COVID-19 quarantine, separation anxiety issues, and behavior concerns with a recently adopted dog can stem from how an owner treats the dog. Unintentional human behavior can inadvertently add to a dog’s insecurities.
Working with specific dog behaviors such as excessive licking, barking, destruction, whining, jumping on owners, salivating, and more, I am noticing a similarity in owner behavior toward their dog.
What is happening? The issue goes back farther than current conditions. It often begins with the breeder, hoarder, foster or even rescue group. In many of these situations, it is a female-dominated environment. There are more women involved in animal welfare, hoarding and breeding than men.
When an adopted dog or new puppy comes into their permanent home, they likely have come from a female-dominated world. Most have no exposure to men or children. Most have come from a place with other dogs and many, but not all, are dog friendly.
Often the first issue encountered is when there are men in the new family. Some of these dogs shy away from males and prefer the females. The second issue is shyness or lack of trust with the world in general. This can be exhibited by growling, nipping, hiding, barking at anything that is unknown or feared.
Women who show more nurturing behavior toward animals tend to be over-protective and want to coddle the dog through their fears and anxieties. They pick up the dog when the dog is showing fear or even mildly aggressive behavior.
Or they keep the dog on their laps longer than is healthy for the dog and pet them constantly. They even reward unwanted behaviors by speaking softly to the dog or not correcting them and instead, in a coddling voice, say, “It’s OK.”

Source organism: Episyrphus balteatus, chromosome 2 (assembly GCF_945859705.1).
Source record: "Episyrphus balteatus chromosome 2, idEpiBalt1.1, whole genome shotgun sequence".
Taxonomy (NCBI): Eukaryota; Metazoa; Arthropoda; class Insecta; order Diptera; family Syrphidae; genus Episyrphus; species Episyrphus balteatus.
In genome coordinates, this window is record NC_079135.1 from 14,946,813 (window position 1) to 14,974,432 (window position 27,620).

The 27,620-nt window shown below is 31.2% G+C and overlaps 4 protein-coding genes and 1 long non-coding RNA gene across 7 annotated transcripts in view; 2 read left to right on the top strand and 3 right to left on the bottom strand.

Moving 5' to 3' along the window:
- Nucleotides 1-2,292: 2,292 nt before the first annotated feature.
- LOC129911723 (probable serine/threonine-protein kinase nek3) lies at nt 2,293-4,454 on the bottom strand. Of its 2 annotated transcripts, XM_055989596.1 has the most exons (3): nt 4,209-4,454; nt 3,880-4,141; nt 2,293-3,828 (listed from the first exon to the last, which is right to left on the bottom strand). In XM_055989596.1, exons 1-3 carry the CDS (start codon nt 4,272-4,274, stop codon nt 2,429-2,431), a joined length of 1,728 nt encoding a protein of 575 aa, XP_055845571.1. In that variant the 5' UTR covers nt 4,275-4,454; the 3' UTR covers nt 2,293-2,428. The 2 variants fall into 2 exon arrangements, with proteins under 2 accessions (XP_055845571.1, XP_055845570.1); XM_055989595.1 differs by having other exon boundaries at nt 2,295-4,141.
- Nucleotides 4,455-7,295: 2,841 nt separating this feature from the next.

The tone of voice and those words are the worst thing for an already insecure dog.
What these insecure dogs really need is to learn to be secure and confident. An owner can do this by teaching the dog a behavior that is desired and that can be praised and rewarded.
For example, instead of picking up the dog when they are acting out, have them sit, and reward that desired behavior with a calm voice and treat and touch.
Don’t keep the dog up on your lap for long periods of time, but specific times are OK. Teach them to go to their bed or crate or just to lie down on the floor. Always give them something to keep occupied.
Another example is to have the female in the family spend less time with the dog and the men spend more. At least even it out and have the men participate in things that please the dog, such as training, walking and play.
Leave the dog home alone more often to learn to be more confident. It is wonderful to cuddle your dog but don’t overdo it, and certainly not in inappropriate situations.
These are difficult times for dog-people relationships, but we can accept the responsibility to do the right thing now, rather than trying to unwind undesired behavior later.
Abby Bird is owner of Alphadog Training Academy. AlphadogTrainingAcademy@gmail.com